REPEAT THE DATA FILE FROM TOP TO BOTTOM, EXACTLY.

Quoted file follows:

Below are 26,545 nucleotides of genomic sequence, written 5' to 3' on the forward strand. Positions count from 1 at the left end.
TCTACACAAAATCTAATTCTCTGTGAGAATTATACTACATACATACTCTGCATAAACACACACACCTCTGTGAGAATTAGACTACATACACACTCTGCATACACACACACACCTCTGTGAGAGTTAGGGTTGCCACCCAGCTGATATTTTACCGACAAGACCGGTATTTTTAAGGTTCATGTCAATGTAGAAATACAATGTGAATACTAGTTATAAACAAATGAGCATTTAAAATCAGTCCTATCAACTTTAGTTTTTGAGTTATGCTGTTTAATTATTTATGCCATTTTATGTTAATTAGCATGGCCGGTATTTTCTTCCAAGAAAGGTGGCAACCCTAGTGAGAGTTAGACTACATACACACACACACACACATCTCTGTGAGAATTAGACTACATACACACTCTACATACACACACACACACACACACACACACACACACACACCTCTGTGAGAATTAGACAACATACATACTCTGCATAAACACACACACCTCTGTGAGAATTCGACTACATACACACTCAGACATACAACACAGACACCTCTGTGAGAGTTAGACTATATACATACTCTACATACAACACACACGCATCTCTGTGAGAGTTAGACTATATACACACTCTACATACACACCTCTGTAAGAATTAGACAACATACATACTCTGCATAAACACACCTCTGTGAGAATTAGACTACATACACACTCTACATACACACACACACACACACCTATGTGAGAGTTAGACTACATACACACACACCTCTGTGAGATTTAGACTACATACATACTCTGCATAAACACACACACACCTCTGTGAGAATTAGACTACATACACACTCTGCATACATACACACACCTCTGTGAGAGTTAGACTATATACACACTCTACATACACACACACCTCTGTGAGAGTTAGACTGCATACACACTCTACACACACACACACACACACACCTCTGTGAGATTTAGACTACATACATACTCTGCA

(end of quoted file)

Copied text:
Below are 26,545 nucleotides of genomic sequence, written 5' to 3' on the forward strand. Positions count from 1 at the left end.
TCTACACAAAATCTAATTCTCTGTGAGAATTATACTACATACATACTCTGCATAAACACACACACCTCTGTGAGAATTAGACTACATACACACTCTGCATACACACACACACCTCTGTGAGAGTTAGGGTTGCCACCCAGCTGATATTTTACCGACAAGACCGGTATTTTTAAGGTTCATGTCAATGTAGAAATACAATGTGAATACTAGTTATAAACAAATGAGCATTTAAAATCAGTCCTATCAACTTTAGTTTTTGAGTTATGCTGTTTAATTATTTATGCCATTTTATGTTAATTAGCATGGCCGGTATTTTCTTCCAAGAAAGGTGGCAACCCTAGTGAGAGTTAGACTACATACACACACACACACACATCTCTGTGAGAATTAGACTACATACACACTCTACATACACACACACACACACACACACACACACACACACACCTCTGTGAGAATTAGACAACATACATACTCTGCATAAACACACACACCTCTGTGAGAATTCGACTACATACACACTCAGACATACAACACAGACACCTCTGTGAGAGTTAGACTATATACATACTCTACATACAACACACACGCATCTCTGTGAGAGTTAGACTATATACACACTCTACATACACACCTCTGTAAGAATTAGACAACATACATACTCTGCATAAACACACCTCTGTGAGAATTAGACTACATACACACTCTACATACACACACACACACACACCTATGTGAGAGTTAGACTACATACACACACACCTCTGTGAGATTTAGACTACATACATACTCTGCATAAACACACACACACCTCTGTGAGAATTAGACTACATACACACTCTGCATACATACACACACCTCTGTGAGAGTTAGACTATATACACACTCTACATACACACACACCTCTGTGAGAGTTAGACTGCATACACACTCTACACACACACACACACACACACCTCTGTGAGATTTAGACTACATACATACTCTGCA